The collection takes a definitive shift, however, with “Body = Target.” This is the book’s sparsest poem; its prose is clipped, breathless, as it describes the video of George Floyd’s murder. The poem, like the video itself, is more than this single moment. For Sameth, it is Floyd crying out for his mama which cuts deepest:

“Mothers everywhere
live the pain of impending
               loss, our Black sons
a daily target. Give
instructions. Warn: danger
constant, your skin
               in this world. How…”

This is the only poem in the collection which uses white space with true deliberacy– and it is effective. White space juts and interrupts with indentations and short lines, dragging the poem out across four pages (longer than any other in the chapbook) while also condensing what is written in black lettering. The white space is meant to be oppressive, too much; its effect on the black text within it, overwhelming.
Though COVID-19 is a container, holding and unifying all these poems, the collection aptly includes pieces featuring memory and family. Such things of meaning, reminders of who we are, bubbled up to the surface for many during this time of isolation. The collection’s second poem, “Zaftig,” begins as a letter of sorts– to whom or what we do not know, having only the forced intimacy of a direct address to an unnamed “you” to go on. As the speaker drifts between memories of nursing her son, of solitude on a beloved ranch “shrouded by the breeze” among rocks which “are perfect for sharpening thoughts,” a first memory – the genesis of comfort for this speaker – arises: “Grandma Pearl: / holding me, her soft bosomy / body, rounded contours, billowing into mine…” Like a grandmother, the speaker recalls how this “whispering land” once held her and how she, in turn, held her son and played songs once sung by her grandmother which “her heart recalls / when her brain does not.” We cycle through these comforts alongside the speaker, watching one memory slip into another, until – like a gust of wind which envelops and then dissipates – we are returned to stillness; to the one-word echo of the poem’s title, “Zaftig.”
This collection of poems is for COVID-times as much as it is of them, but because Sameth is also a seasoned poet there are many small delights for any regular reader of poetry. One such moment featuring a well-placed enjambment comes in “Jeannie in a Bottle.” The speaker has just gotten a surprise visit from a friend, Jeannie, who “appears armed / in protective gear, gloves and mask, / as if an astronaut first landing / on our porch…” Jeannie brings a bouquet of flowers: “garden roses of red and orange…” The line breaks, but the speaker cannot help themself and continues; gushing, accelerating: “oh, and the purple. Enchanted indigo / veronica, fragrances of hope / float into our home.” Another such moment comes with the collection’s final poem, “When We Could Take the Train,” which comes in the form of a 5-stanza pantoum. In this form lines repeat and rotate from one stanza to the next, their meaning becoming altered as they change their orientation to one another. The effect is slightly dizzying; one of remembering– or, perhaps, misremembering. Sameth uses this form well, the cycling lines evoke the repetitive nature of days locked down in a way which is one of the more successful in the collection. Though we should not discount the compounding effect created by the variety of attempts Sameth makes in conveying that disorienting, almost dream-like way, that time seemed to lose track of itself. And important to that notion of time passing unusually is the way Sameth lets older memories – some impactful, some rather mundane – enter into the poem: her son at two “pushed up against white Southern strangers’ startling questions,” or simply taking the Amtrak to Union Station with its ceilings “high and golden as dreams that don’t end.” In a pantoum poem, we always end where we began. Here it is, appropriately, with a question or, by the end, perhaps an invitation: “Remember when each day was either a new adventure or one you simply push mud through?” There is a message here, that repetition and change are equally inevitable, but as another line, earlier in the poem, reminds us: “We are like figeater beetles belly up; hard to right ourselves, but we are fluorescent in darkness.”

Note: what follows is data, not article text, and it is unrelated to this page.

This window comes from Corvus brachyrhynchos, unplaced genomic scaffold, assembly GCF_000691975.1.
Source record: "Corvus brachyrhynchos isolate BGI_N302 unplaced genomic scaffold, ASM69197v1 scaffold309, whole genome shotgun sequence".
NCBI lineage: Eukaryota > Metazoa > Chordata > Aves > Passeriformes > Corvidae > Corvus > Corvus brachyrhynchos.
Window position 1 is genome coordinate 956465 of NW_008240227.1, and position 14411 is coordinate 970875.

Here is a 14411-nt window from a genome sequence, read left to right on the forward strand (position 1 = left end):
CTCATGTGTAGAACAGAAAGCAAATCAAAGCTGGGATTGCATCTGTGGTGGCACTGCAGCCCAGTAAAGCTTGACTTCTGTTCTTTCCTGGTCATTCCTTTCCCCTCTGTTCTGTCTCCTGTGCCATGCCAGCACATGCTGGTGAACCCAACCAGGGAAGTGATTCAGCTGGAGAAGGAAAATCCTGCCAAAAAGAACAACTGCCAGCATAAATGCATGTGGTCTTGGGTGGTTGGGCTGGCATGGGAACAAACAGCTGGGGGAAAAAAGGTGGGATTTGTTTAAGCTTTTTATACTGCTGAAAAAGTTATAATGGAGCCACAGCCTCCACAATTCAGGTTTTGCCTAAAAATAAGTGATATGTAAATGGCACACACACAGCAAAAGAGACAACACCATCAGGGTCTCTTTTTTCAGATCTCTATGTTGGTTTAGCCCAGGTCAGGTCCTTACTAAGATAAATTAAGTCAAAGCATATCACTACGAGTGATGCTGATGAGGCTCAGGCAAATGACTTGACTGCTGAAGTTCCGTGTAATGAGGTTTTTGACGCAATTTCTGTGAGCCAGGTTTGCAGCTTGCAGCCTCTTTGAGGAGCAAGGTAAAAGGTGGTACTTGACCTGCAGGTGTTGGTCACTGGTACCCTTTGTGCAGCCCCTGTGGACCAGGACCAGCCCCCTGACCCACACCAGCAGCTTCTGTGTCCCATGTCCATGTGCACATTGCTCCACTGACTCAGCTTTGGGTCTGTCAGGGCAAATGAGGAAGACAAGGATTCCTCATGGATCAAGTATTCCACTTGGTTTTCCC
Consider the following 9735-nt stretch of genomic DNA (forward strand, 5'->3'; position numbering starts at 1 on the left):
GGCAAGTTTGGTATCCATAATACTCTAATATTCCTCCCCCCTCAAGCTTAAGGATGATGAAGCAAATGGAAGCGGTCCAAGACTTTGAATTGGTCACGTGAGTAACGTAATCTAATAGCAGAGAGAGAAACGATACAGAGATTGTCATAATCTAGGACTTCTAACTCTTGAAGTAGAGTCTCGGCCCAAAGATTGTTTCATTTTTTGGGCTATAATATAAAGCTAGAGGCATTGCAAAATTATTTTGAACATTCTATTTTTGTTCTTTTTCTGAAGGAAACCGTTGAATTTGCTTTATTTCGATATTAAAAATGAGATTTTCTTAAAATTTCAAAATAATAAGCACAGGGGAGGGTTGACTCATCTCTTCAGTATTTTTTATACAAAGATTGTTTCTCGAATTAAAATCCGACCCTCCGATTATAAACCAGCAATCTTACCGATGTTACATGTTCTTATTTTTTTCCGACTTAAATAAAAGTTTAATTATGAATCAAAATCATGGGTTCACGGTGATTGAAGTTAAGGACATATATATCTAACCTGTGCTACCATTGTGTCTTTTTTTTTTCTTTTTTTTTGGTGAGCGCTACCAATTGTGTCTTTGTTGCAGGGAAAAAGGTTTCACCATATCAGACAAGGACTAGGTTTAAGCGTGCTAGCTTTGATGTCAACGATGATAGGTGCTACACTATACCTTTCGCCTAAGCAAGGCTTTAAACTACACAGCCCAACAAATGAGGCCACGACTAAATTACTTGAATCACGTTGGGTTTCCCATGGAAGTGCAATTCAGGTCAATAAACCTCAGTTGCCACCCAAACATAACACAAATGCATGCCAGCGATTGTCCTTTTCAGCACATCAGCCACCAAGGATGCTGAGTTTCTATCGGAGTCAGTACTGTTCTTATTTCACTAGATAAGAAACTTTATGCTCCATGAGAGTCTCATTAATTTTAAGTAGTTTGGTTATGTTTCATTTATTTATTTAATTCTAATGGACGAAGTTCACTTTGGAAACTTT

In reference to a homemade mask fashioned from underwear early on in the COVID-19 pandemic, Sameth is quick to tell us she is not a “maker;” “no sourdough starter here” she writes. Yet this admission of hers cannot entirely be trusted. She is, in fact, a maker– just of another sort. What was all the bread-making, gardening, home improvement, and sewing for but an attempt at making sense – in some tangible way – of our reality, changed as it was? Like the jigsaw-puzzlers who found solace putting something back together, piece by piece, Sameth’s handiwork arranges all the stuff of “our new normal” in ways that do and (and more importantly) do not fit together. The best time capsules do not just include the exceptional, they make space for the collapsed pastry and the dying plant; they say something about the world as it was, and about the people who once survived there.

Corinne Shearer is OyeDrum Magazine’s Book Review Editor and an interdisciplinary artist based in New York City. She’s currently completing her MA in English Literature at The City College of New York. Corinne works predominantly in dance and theater as a performer, choreographer, and teaching artist. She’s been featured as an artist-in-residence at The Triple Nine Festival and named “Director’s Choice” at Spoke The Hub’s Winter Follies. She is also the founder and curator of Spitball, a performance series for artists of varying disciplines. She is currently accepting published or soon-to-be published books for review in fiction, nonfiction, and poetry.

What is Left is out now. To purchase a copy, click here.